Medal of Honor (MoH) Recipient Ronald Ray
This coin was awarded by The Honorable Ronald E. Ray Medal of Honor (MoH) Recipient.
Ronald Eric Ray is a former United States Army officer and a recipient of the United States military's highest decoration—the Medal of Honor—for his actions in the Vietnam War.
Upon retirement and through the White House Fellows program, Ray served as a special assistant to the U.S. Secretary of Commerce from 1974 to 1975. He supported the Republican Party, and worked on the successful presidential campaigns of Ronald Reagan and George H. W. Bush in 1984 and 1988, respectively. In 1989, President Bush appointed him as an assistant secretary for the Department of Veterans Affairs, a position Ray would hold until 1993.
MEDAL OF HONOR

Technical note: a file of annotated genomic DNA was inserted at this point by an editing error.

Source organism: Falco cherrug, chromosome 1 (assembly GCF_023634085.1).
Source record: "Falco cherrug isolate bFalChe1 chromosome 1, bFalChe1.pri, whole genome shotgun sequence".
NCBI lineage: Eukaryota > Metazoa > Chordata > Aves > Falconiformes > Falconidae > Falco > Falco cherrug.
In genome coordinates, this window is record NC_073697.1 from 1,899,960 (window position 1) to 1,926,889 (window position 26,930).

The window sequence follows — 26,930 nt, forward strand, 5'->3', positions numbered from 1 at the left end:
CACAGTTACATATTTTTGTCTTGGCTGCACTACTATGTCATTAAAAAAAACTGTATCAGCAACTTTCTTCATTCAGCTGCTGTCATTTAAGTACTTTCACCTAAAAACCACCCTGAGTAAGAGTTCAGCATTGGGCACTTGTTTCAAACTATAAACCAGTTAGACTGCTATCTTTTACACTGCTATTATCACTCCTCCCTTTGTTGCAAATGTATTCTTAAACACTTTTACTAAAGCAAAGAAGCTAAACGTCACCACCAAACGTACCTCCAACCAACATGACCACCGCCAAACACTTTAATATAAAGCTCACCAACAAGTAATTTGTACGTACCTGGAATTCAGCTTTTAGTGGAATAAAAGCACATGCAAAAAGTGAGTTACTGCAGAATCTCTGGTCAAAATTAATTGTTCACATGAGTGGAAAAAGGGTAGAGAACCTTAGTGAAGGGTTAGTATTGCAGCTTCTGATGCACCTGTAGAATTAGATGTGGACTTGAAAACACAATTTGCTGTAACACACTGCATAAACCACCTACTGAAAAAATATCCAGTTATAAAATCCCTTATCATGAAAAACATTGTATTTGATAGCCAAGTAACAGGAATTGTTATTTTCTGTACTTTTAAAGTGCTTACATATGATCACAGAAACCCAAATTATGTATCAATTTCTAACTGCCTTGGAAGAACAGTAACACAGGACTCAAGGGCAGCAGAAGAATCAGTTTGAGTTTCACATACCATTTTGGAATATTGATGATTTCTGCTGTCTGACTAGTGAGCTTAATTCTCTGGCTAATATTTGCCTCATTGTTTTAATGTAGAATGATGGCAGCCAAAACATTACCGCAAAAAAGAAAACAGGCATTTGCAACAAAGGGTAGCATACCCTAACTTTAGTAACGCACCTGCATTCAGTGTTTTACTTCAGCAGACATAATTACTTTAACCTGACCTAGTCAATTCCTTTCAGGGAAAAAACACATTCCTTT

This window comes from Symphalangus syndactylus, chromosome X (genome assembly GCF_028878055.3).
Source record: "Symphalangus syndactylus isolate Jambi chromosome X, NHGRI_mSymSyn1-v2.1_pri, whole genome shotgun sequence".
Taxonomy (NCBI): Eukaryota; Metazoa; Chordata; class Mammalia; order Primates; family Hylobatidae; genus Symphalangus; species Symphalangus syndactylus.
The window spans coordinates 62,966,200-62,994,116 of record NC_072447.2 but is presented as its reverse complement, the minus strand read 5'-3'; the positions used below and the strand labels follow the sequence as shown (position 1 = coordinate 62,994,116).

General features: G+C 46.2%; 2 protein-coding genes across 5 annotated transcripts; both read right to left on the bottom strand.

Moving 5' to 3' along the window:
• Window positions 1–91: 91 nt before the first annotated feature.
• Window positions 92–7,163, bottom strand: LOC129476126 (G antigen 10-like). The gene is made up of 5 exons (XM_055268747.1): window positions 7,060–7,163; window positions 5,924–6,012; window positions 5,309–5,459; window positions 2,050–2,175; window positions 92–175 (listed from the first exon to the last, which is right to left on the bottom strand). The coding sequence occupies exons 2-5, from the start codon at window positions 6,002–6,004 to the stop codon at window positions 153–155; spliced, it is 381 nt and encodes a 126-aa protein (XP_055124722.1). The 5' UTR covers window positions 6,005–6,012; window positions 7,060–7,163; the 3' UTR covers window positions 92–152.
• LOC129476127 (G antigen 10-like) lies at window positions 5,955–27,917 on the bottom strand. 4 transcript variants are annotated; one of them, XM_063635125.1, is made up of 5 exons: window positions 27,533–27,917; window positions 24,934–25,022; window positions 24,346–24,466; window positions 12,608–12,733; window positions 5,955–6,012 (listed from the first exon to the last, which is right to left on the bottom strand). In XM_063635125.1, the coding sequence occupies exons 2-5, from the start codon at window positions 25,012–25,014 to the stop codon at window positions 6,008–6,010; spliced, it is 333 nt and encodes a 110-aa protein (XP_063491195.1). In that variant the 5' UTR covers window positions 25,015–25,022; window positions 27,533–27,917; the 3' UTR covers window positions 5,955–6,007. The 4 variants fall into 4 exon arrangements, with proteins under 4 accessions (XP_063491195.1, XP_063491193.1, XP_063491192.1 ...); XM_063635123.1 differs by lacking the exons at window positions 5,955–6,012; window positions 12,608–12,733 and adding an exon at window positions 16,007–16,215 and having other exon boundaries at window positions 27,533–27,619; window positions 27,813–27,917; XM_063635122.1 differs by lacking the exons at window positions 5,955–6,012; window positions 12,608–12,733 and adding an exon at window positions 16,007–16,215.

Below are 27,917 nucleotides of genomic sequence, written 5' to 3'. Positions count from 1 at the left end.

For conspicuous gallantry and intrepidity in action at the risk of his life above and beyond the call of duty. Capt. Ray distinguished himself while serving as a platoon leader with Company A. When 1 of his ambush patrols was attacked by an estimated reinforced Viet Cong company, Capt. Ray organized a reaction force and quickly moved through 2 kilometers of mountainous jungle terrain to the contact area. After breaking through the hostile lines to reach the beleaguered patrol, Capt. Ray began directing the reinforcement of the site. When an enemy position pinned down 3 of his men with a heavy volume of automatic weapons fire, he silenced the emplacement with a grenade and killed 4 Viet Cong with his rifle fire. As medics were moving a casualty toward a sheltered position, they began receiving intense hostile fire. While directing suppressive fire on the enemy position, Capt. Ray moved close enough to silence the enemy with a grenade. A few moments later Capt. Ray saw an enemy grenade land, unnoticed, near 2 of his men. Without hesitation or regard for his safety he dove between the grenade and the men, thus shielding them from the explosion while receiving wounds in his exposed feet and legs. He immediately sustained additional wounds in his legs from an enemy machinegun, but nevertheless he silenced the emplacement with another grenade. Although suffering great pain from his wounds, Capt. Ray continued to direct his men, providing the outstanding courage and leadership they vitally needed, and prevented their annihilation by successfully leading them from their surrounded position. Only after assuring that his platoon was no longer in immediate danger did he allow himself to be evacuated for medical treatment. By his gallantry at the risk of his life in the highest traditions of the military service, Capt. Ray has reflected great credit on himself, his unit, and the U.S. Army.